Ohio patrol officers looking to gather evidence from the cell phones of people they question will now need a search warrant, following a ruling by that state's high court.

A split Ohio Supreme Court ruled that police must have a warrant to seize and search through the cell phone of a person they are arresting, unless an officer's safety is in immediate danger, Cleveland.com reports.

The decision stemmed from the arrest of Antwaun Smith on drug-related charges after Smith responded to a call to his cell phone that had been placed by a crack cocaine user acting as a police informant, according to the decision.

During the arrest, police searched Smith and found a cell phone on his person. The arresting officer put the cell phone in his pocket and placed Smith in a cruiser, then searched the scene for evidence.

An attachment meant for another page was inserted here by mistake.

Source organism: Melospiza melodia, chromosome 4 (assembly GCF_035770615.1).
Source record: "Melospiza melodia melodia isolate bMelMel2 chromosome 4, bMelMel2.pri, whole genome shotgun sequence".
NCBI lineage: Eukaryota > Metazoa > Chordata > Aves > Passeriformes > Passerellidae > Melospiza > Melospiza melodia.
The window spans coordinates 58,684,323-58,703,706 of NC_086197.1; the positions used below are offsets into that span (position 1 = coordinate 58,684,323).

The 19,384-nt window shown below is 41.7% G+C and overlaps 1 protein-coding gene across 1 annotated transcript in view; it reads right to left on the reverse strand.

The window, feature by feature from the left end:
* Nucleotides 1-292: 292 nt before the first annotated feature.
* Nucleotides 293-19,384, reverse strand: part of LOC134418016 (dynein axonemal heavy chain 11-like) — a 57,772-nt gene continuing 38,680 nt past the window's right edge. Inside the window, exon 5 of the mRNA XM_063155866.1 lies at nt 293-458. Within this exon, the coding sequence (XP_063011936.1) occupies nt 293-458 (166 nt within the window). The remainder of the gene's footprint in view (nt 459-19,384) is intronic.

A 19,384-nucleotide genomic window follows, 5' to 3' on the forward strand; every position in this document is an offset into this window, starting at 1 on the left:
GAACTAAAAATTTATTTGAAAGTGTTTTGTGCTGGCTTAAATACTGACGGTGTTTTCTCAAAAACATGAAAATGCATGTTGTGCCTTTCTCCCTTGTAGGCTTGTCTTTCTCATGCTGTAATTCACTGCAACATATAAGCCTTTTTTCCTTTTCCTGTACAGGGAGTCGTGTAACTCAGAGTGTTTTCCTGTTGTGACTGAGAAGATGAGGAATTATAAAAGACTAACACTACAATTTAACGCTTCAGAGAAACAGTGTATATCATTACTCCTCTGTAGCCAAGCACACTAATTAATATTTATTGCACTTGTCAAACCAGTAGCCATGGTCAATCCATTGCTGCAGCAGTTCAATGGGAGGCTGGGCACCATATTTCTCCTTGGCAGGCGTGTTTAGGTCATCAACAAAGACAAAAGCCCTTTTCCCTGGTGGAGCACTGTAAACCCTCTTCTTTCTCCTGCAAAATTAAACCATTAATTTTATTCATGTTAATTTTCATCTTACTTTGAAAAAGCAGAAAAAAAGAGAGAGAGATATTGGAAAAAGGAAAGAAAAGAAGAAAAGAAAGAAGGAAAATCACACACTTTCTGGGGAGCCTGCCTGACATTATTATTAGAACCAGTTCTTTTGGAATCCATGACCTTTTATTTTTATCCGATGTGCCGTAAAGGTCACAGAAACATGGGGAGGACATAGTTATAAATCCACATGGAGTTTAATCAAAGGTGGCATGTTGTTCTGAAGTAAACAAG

Later, police recovered bags containing crack cocaine at the scene. Officers subsequently searched the contents of Smith's phone without a search warrant or his consent. They discovered call records and stored numbers that confirmed prior calls between Smith's phone and the informant's phone number.

Smith was charged with possession of cocaine, trafficking in cocaine, tampering with evidence and two counts of possession of criminal tools.

The court provides additional explanation of its 4-3 majority decision on its website, including a PDF of the majority opinion, as well as video of oral arguments of the case.

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